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Oracle Tunes Java's Internal String Representation

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 In an ongoing effort to improve Java performance, Oracle has announced a change in the internal representation of strings in the String class as of Java 1.7.0_06.

The change, removing two non-static fields from the underlying String implementation, was done to help prevent memory leaks.

The original String implementation is based on four non-static fields. The first is char[] value, which contains the characters comprising the String. The second is int offset which holds the index of the first character from the value array. The third is int count storing the number of characters to be used. Fourth is int hash, which holds a cached value of the String hash code.

Oracle reported that a performance issue could arise in the original implementation when a String is created using the String.substring() call. Substring() is called internally by many other API calls like Pattern.split(). When String.substring() is called, it refers to the internal char[] value from the original String characters.

The previous implementation was designed that way in order to produce a memory savings, since the substring would still refer to the original character data. In addition String.substring() would run in constant time (O (1)) unlike the new implementation that runs in linear (O(n)) time.

However the old implementation had the possibility of producing a memory leak in cases where an application would extract a small String from an originally large String and then discard the original String. In such a scenario, a live reference to the underlying original large char [] value from the original String is still retained, holding on to possibly many unused bytes of data.

To avoid this situation in earlier versions, Oracle suggests calling the new String(String) constructor on the small String. That API copies only the required section of the underlying char[] thereby unlinking the new smaller String from the original large parent String.

In the new paradigm, the String offset and count fields have been removed, so substrings no longer share the underlying char [] value.

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Community comments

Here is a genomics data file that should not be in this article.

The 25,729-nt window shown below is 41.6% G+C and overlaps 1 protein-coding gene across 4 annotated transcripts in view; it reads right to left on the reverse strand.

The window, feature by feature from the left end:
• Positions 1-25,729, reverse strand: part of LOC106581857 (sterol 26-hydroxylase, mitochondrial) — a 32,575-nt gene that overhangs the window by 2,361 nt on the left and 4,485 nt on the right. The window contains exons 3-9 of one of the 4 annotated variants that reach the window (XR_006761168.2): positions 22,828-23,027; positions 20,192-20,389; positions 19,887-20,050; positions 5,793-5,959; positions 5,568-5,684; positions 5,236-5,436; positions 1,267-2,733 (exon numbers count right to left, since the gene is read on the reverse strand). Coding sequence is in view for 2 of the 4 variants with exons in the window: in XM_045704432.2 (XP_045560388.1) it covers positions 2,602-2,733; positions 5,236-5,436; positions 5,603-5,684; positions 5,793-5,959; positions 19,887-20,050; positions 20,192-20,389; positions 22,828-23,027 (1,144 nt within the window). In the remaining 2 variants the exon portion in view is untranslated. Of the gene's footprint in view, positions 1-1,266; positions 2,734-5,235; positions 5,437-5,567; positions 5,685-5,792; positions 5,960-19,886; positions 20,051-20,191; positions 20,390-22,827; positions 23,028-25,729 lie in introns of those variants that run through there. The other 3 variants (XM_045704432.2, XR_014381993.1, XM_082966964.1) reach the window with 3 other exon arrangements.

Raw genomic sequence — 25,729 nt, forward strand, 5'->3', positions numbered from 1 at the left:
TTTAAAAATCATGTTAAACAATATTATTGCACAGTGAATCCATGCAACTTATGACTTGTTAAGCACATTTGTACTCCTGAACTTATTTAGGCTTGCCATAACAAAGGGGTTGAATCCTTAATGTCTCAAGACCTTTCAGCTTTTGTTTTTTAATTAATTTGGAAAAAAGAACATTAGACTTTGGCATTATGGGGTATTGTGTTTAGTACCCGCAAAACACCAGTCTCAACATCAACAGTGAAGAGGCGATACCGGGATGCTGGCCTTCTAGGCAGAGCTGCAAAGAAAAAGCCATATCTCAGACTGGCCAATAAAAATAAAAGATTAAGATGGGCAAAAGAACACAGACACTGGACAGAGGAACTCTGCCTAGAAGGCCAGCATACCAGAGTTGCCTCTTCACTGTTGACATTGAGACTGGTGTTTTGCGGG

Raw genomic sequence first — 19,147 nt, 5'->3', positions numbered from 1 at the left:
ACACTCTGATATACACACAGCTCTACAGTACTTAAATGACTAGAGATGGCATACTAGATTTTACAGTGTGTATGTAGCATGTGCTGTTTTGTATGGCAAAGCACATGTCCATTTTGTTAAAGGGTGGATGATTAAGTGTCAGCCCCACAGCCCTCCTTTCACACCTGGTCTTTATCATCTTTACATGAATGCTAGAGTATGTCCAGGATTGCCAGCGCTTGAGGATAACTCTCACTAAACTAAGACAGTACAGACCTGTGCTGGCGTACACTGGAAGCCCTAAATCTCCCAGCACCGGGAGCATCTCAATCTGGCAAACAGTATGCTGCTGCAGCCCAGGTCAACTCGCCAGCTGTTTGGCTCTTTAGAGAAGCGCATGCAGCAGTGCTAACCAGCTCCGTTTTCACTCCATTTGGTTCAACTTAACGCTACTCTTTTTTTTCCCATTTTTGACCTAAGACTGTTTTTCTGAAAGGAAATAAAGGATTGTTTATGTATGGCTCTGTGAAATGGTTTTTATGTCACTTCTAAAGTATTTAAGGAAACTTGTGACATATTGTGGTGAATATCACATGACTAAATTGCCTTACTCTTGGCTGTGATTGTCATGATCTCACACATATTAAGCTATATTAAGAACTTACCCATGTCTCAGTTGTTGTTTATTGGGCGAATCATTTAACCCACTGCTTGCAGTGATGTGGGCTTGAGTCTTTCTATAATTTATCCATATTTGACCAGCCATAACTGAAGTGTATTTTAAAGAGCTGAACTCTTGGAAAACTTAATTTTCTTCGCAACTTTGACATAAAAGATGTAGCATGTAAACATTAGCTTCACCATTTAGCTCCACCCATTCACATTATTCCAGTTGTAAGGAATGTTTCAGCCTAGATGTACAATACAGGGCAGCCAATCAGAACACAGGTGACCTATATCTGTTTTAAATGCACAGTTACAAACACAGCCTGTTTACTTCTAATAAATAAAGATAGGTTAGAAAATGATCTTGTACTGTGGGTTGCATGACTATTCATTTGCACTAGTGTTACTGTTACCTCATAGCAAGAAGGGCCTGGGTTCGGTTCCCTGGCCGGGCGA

• is that Java 1.7.0_06 or 1.7.0_60?

    by Adib Saikali,

    Your message is awaiting moderation. Thank you for participating in the discussion.

    It seems that 1.7.0_06 might be a typo in the post.

  • Re: is that Java 1.7.0_06 or 1.7.0_60?

    by Robin Rosenberg,

    Your message is awaiting moderation. Thank you for participating in the discussion.

    It's an announcement in the past. 1.7.0_06 includes the change. One would have expected it to be more prominent, e.g. in the release notes, than just a note in a mailing list.

  • sacrifice performance to prevent memory leak???

    by sungkwon eom,

    Your message is awaiting moderation. Thank you for participating in the discussion.

    I'm not sure how much the memory leak of previous version is severe.
    But, at least as for me, if I have to accept low performance for preventing memory leak, I might be hesitated.

  • Oracle incompetence

    by Dennis Sosnoski,

    Your message is awaiting moderation. Thank you for participating in the discussion.

    We've seen for some time that the idiots at Oracle are incompetent to be managing Java. To make a major change to the implementation of the most widely used class in the language (aside from Object) in a point release, with no discussion beforehand, demonstrates that the only thing Oracle can do well is fleece gullible companies out of big bucks for overpriced databases and unneeded middleware.

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